We have gotten many calls from our customers about what are the facts, myths, and precautions for WNV.
Quick fact sheet:
West Nile virus (WNV) encephalitis is a mosquito-borne viral disease, which can cause an inflammation of the brain. WNV has been identified in over 40 states this year (2012), with Texas having the most confirmed cases.
WNV successfully over-wintered in the northeastern United States and has been present in humans, horses, birds, and mosquitoes since being discovered in 1999 in the NY metropolitan area. Since that date, the collection of mosquitoes and confirmed cases have been recorded. As of August of 2012, more cases of WNV in humans and mosquito’s carrying the virus have been confirmed.
As of the date of the publication, PA has 5 and New Jersey has 1 confirmed case in a human.
WNV is transmitted to people by the bite of a mosquito that has become infectious after feeding on a bird infected with the virus. Birds serve as the reservoir hosts of WNV,
**Since we are not in the medical field we will not discuss symptoms of West Nile virus infection, and highly recommend that any illness be checked by your physician where a blood test can be conducted for potential cases for WNV. Symptoms usually appear 5 to 15 days from the time of an infected mosquito bite.
If you find a dead bird in your yard or property, call your local authority (see below). Although many birds can become infected with the virus, Crows usually have the highest mortality. The mortality rate is much lower in other birds, then in crows. Because crows are extremely susceptible to WNV, any dead crow will be accepted by the NJDHSS.
The WNV surveillance plan is coordinated among a number of state and local agencies;
Department of Environmental Protection (DEP),
Office of Mosquito Control and Coordination;
NJ Department of Health and Senior Services (DHSS);
Department of Agriculture, Division of Animal Health;
Rutgers University Center for Vector Biology;
21 county mosquito control agencies;
Local Health Departments;
The National Centers for Disease Control and Prevention (CDC);
Reducing your risk of becoming infected with WNV?
Mosquitoes breed in standing water, even in very small areas such as flowerpots or the pet food dishes. Eliminate stagnant water around the home in discarded tires, blocked gutters, unclean birdbaths, poorly maintained pools and any type of receptacle with decaying organic matter.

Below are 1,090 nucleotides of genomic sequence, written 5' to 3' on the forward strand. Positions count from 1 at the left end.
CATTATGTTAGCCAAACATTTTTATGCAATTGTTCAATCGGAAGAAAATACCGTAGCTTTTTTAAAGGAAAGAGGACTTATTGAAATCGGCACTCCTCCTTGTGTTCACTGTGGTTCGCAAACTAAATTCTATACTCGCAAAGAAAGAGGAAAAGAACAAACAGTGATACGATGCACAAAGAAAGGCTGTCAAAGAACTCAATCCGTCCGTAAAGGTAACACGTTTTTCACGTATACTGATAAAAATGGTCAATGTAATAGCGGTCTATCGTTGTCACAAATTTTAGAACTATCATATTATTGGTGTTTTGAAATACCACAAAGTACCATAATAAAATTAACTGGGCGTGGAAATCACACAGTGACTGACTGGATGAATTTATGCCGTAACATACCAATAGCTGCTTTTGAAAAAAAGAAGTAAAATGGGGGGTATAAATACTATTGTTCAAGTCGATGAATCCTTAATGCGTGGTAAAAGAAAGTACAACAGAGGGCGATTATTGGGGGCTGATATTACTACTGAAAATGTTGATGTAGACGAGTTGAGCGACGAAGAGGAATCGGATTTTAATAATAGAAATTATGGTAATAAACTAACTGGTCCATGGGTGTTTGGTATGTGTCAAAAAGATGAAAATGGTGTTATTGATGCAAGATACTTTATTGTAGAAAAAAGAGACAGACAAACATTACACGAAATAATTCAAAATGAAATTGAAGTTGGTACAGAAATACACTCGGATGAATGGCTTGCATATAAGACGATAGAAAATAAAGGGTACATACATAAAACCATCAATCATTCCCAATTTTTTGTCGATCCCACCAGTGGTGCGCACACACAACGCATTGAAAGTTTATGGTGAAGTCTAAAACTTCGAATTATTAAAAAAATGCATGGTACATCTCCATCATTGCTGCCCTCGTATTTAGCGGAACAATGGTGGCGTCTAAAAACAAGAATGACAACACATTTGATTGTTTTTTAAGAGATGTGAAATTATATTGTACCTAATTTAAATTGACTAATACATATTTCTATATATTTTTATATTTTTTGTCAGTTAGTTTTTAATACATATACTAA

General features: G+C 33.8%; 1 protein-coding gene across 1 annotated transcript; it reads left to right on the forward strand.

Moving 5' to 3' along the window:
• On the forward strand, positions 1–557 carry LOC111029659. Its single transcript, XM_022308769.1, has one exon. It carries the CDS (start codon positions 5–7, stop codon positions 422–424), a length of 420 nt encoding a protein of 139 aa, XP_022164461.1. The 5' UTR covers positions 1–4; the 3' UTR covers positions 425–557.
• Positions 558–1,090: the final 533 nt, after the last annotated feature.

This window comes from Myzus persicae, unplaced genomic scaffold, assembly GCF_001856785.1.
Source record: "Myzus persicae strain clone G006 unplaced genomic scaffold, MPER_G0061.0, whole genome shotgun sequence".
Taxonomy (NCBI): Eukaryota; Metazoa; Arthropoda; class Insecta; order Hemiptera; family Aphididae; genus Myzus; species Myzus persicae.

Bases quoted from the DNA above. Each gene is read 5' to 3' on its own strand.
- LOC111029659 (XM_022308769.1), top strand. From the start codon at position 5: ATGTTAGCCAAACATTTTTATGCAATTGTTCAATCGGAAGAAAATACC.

Mosquitoes are most active at dawn and dusk. Limit outdoor activities at dawn, dusk, and in the early evening, when possible.
Wear long-sleeved shirts and long pants whenever you are outdoors.
Make sure screen doors and windows are in good condition.
Place mosquito netting over infant carriers when you are outdoors with infants.
When outside, apply insect repellant to exposed skin. Always use an EPA-approved repellent according to the directions on the product label.
Spray clothing with repellents containing permethrin or another EPA-registered repellent since mosquitoes may bite through thin clothing.
Do not apply repellents containing permethrin directly to exposed skin. Do not apply clothing repellent to skin under your clothing.
Maintain your swimming pools. Empty or cover swimming pools when not in use.
Keep birdbaths clean. Change the water at least once a week.
FLY LIGHTS AND CO2 DEVISES PLACED IN OR AROUND YOUR YARD WILL NOT MAKE A DIFFERENCE AS THEY DO NOT CATCH ENOUGH ADULTS TO MAKE ANY DIFFERENCE
How Hoffman’s Exterminating can help protect you and your family;
1.) Evaluate your property to determine if conditions exist that could be a breeding source.
2.) Clean your gutters, and install “Leaf Defier” to prevent future breeding.
3.) Treat areas around your yard that adult mosquitoes’ are known to rest during the day.
4.) Provide lawn treatment to prevent resting adult mosquitos.
5.) In some cases, we may be able to provide a larvicide treatment to areas that are known to be a breeding source.
Contact our office TODAY for your FREE evaluation